"The Hunger Games," by Suzanne Collins.
This is the book Meredith and Francie have been after me to read. The book I have avoided because I’m leery of people saying I HAVE to read it. The surly, Irish girl in me who distrusts authority and groups of people dug my heels in. I don’t HAVE to do anything.
Then my favorite podcast Too Beautiful to Live (or TBTL) brought back their Summer Book Club and chose “The Hunger Games.” I took it as a sign, and checked it out from the library.
I could not put this book down. I pretty much read it in a day, and it was hard to put the book down and go to bed. It is not high brow literature, but man, it is a great read. I cannot recommend this book enough.
The scary thing about this book - it not hard to imagine something like this happening. With food prices rising, the economy in the toilet - this book makes a strong argument for taking a survivalist class or to learn how to bow hunt. Let me boil it down for you.
There’s been another civil war in the U.S., this time over food. Now, the capitol is in what I’m guessing Denver, the country is called Panem, and food is even more scarce. The powers-that-be like to remind all the Districts (there are 13, but the 13th, was bombed off the face of the earth) that they are still in control, and therefore hold a lottery every year. The names of all children from ages 12 to 18 in the Districts are placed into the lottery. A male and female representative are chosen, they go off to an outdoor arena (a different climate and terrain every year) and fight to the death against representatives of the other districts.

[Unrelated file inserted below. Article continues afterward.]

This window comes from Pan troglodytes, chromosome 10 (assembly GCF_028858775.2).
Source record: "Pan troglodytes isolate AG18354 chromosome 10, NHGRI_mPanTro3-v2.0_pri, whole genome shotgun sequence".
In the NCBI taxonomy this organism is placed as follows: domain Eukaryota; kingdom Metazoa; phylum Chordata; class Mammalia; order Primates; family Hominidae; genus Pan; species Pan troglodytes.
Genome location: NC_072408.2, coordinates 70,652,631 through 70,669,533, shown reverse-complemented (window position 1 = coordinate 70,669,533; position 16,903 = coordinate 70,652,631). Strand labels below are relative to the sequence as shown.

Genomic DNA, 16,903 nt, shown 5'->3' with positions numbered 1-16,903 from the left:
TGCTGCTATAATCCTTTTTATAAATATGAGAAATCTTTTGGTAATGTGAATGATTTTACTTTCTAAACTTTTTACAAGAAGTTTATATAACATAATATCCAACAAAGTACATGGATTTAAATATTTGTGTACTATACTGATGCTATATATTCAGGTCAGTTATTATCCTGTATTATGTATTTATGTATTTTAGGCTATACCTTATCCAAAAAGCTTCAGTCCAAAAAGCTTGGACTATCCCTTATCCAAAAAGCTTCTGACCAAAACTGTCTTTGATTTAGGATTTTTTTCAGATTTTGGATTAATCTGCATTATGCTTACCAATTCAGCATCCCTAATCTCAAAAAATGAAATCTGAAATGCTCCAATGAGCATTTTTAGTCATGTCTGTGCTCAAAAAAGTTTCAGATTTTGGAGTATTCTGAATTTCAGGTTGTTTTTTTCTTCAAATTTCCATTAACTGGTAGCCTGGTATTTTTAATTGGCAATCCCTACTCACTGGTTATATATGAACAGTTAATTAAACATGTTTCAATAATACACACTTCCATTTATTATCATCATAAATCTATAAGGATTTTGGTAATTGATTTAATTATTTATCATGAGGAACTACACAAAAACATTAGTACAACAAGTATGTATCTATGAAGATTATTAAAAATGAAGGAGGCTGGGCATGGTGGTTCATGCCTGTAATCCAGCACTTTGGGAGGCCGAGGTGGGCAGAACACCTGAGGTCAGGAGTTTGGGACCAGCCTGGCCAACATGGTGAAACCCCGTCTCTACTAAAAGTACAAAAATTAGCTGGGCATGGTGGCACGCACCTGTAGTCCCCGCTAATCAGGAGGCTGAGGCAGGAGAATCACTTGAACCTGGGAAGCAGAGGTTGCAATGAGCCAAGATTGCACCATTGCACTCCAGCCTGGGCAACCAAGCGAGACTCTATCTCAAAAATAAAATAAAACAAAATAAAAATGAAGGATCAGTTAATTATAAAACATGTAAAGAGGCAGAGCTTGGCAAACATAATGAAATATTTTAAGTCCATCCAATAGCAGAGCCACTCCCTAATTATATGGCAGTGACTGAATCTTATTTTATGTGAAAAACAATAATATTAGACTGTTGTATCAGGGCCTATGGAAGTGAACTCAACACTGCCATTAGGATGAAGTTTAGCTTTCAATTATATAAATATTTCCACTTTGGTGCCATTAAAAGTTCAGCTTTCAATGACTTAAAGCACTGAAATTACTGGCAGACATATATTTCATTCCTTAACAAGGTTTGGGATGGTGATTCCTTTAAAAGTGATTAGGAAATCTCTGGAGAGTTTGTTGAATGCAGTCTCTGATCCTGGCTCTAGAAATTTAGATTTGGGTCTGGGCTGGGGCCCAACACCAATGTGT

That’s right, to the death. Oh - and it’s televised.
The winner gets food for the rest of their life.
The blending of rural life and high tech surveillance paints a very real picture of life in future where food is a precious commodity. Of course, there are richer districts with better training, better health care, better schooling - basically the same issues we face today. But in this scenario, life and death is a little more obvious than what we see today.
I’m on the list at the library for the second book, and I will be joining the live broadcast of the book club discussing the book today at 5 p.m. Pacific Time (that’s 7 p.m. my time).
Next up: “Flowers for Algernon,” by Daniel Keyes.